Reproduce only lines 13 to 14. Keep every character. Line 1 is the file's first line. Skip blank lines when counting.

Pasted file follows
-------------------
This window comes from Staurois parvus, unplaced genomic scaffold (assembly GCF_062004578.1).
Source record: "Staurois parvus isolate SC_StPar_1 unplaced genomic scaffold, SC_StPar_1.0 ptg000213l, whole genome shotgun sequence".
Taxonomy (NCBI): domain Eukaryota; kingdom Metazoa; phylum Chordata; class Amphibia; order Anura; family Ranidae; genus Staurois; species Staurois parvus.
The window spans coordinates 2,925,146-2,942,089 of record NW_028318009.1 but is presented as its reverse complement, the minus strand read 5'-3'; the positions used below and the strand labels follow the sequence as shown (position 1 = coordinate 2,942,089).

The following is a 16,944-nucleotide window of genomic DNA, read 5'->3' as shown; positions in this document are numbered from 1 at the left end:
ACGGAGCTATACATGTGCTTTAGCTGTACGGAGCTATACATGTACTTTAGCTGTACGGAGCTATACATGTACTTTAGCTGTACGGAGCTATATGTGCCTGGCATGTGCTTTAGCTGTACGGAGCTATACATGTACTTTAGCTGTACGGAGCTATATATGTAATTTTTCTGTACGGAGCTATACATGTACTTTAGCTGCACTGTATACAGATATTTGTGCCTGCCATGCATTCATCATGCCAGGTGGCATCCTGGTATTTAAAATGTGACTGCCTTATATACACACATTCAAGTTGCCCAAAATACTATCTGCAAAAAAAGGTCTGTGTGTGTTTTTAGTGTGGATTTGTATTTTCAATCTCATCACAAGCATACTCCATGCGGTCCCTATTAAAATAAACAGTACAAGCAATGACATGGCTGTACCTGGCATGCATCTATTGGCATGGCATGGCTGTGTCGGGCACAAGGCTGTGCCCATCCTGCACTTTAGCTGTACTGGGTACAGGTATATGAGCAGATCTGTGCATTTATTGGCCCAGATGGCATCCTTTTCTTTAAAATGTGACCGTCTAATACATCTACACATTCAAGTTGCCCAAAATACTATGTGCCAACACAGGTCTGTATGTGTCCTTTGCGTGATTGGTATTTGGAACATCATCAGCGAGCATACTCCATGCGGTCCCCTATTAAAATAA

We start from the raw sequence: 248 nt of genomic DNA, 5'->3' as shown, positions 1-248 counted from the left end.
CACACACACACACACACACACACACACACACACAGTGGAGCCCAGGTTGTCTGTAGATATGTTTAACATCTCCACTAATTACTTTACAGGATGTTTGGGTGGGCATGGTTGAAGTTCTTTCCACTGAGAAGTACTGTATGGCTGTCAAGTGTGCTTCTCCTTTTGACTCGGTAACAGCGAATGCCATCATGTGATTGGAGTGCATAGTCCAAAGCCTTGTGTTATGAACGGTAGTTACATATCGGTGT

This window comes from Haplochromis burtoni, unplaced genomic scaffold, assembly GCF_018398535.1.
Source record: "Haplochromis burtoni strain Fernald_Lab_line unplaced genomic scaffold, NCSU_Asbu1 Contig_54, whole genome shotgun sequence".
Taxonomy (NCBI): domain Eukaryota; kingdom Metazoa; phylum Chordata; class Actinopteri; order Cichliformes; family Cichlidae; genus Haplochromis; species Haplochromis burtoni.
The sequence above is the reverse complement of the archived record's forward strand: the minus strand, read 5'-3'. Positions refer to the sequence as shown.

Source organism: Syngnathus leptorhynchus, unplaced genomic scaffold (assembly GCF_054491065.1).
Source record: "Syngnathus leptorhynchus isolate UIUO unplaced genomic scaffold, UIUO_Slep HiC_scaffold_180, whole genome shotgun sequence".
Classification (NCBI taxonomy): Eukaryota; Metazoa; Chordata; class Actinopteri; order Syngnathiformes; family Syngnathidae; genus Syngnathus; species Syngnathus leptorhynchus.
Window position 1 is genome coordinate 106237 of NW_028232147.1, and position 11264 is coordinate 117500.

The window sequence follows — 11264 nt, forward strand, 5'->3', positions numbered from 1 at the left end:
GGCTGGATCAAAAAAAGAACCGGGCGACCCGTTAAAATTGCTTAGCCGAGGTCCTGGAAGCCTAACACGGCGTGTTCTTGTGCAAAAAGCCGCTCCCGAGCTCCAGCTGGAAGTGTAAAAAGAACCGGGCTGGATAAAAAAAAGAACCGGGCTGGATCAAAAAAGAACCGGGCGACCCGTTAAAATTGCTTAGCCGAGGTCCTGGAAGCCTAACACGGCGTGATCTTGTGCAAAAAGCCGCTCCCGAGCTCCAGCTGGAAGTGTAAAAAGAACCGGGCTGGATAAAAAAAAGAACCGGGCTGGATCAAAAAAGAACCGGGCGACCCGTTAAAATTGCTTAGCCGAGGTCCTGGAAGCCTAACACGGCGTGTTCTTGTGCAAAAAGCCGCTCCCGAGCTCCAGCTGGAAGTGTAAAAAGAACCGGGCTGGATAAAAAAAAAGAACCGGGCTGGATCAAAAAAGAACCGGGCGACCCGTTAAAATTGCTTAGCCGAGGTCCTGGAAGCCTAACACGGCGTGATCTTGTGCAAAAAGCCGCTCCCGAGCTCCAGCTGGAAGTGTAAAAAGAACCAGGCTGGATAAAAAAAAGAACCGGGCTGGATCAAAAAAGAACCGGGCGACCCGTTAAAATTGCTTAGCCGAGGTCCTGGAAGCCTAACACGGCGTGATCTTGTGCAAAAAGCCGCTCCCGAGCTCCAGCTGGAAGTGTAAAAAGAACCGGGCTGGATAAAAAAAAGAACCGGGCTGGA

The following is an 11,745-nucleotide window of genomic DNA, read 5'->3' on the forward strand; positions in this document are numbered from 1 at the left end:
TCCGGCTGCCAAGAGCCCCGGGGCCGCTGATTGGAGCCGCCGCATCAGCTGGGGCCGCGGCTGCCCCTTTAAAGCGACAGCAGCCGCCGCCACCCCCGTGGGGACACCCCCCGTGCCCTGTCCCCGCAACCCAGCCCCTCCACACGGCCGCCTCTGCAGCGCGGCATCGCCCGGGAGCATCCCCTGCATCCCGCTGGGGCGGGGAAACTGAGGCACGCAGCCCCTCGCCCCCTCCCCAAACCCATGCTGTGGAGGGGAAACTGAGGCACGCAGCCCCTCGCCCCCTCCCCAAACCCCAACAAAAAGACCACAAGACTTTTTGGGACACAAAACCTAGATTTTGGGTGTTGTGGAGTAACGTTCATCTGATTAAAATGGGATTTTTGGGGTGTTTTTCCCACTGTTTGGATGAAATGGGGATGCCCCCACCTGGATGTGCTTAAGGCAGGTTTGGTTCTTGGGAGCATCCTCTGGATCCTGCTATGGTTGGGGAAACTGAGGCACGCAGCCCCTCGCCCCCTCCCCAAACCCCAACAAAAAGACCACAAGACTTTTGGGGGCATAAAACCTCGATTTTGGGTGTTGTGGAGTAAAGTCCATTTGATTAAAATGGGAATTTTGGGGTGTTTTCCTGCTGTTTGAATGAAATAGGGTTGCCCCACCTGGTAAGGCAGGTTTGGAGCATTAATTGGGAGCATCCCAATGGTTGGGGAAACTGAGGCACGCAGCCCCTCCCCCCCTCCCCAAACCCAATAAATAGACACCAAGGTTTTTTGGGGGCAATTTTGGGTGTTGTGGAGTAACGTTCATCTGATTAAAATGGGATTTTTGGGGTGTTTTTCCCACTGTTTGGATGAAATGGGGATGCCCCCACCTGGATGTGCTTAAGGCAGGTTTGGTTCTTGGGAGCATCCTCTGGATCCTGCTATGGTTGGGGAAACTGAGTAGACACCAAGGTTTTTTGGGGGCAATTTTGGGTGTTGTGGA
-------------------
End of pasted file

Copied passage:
Source organism: Syngnathus leptorhynchus, unplaced genomic scaffold (assembly GCF_054491065.1).
Source record: "Syngnathus leptorhynchus isolate UIUO unplaced genomic scaffold, UIUO_Slep HiC_scaffold_180, whole genome shotgun sequence".